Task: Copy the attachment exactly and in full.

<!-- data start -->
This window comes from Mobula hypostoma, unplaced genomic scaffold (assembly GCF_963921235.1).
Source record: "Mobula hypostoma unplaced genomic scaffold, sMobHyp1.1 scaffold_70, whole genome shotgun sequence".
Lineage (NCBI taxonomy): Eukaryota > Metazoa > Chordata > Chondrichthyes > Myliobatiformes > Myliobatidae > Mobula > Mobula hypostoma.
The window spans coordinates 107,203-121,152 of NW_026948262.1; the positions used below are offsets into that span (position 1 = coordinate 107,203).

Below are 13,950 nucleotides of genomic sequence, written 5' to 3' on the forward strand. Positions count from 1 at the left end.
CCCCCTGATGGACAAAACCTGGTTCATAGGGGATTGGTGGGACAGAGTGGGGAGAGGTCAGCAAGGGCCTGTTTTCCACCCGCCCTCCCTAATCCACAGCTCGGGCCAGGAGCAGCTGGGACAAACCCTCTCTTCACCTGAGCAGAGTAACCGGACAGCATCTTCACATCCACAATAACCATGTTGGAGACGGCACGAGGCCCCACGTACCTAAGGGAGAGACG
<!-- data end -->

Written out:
This window comes from Mobula hypostoma, unplaced genomic scaffold (assembly GCF_963921235.1).
Source record: "Mobula hypostoma unplaced genomic scaffold, sMobHyp1.1 scaffold_70, whole genome shotgun sequence".
Lineage (NCBI taxonomy): Eukaryota > Metazoa > Chordata > Chondrichthyes > Myliobatiformes > Myliobatidae > Mobula > Mobula hypostoma.
The window spans coordinates 107,203-121,152 of NW_026948262.1; the positions used below are offsets into that span (position 1 = coordinate 107,203).

Below are 13,950 nucleotides of genomic sequence, written 5' to 3' on the forward strand. Positions count from 1 at the left end.
CCCCCTGATGGACAAAACCTGGTTCATAGGGGATTGGTGGGACAGAGTGGGGAGAGGTCAGCAAGGGCCTGTTTTCCACCCGCCCTCCCTAATCCACAGCTCGGGCCAGGAGCAGCTGGGACAAACCCTCTCTTCACCTGAGCAGAGTAACCGGACAGCATCTTCACATCCACAATAACCATGTTGGAGACGGCACGAGGCCCCACGTACCTAAGGGAGAGACG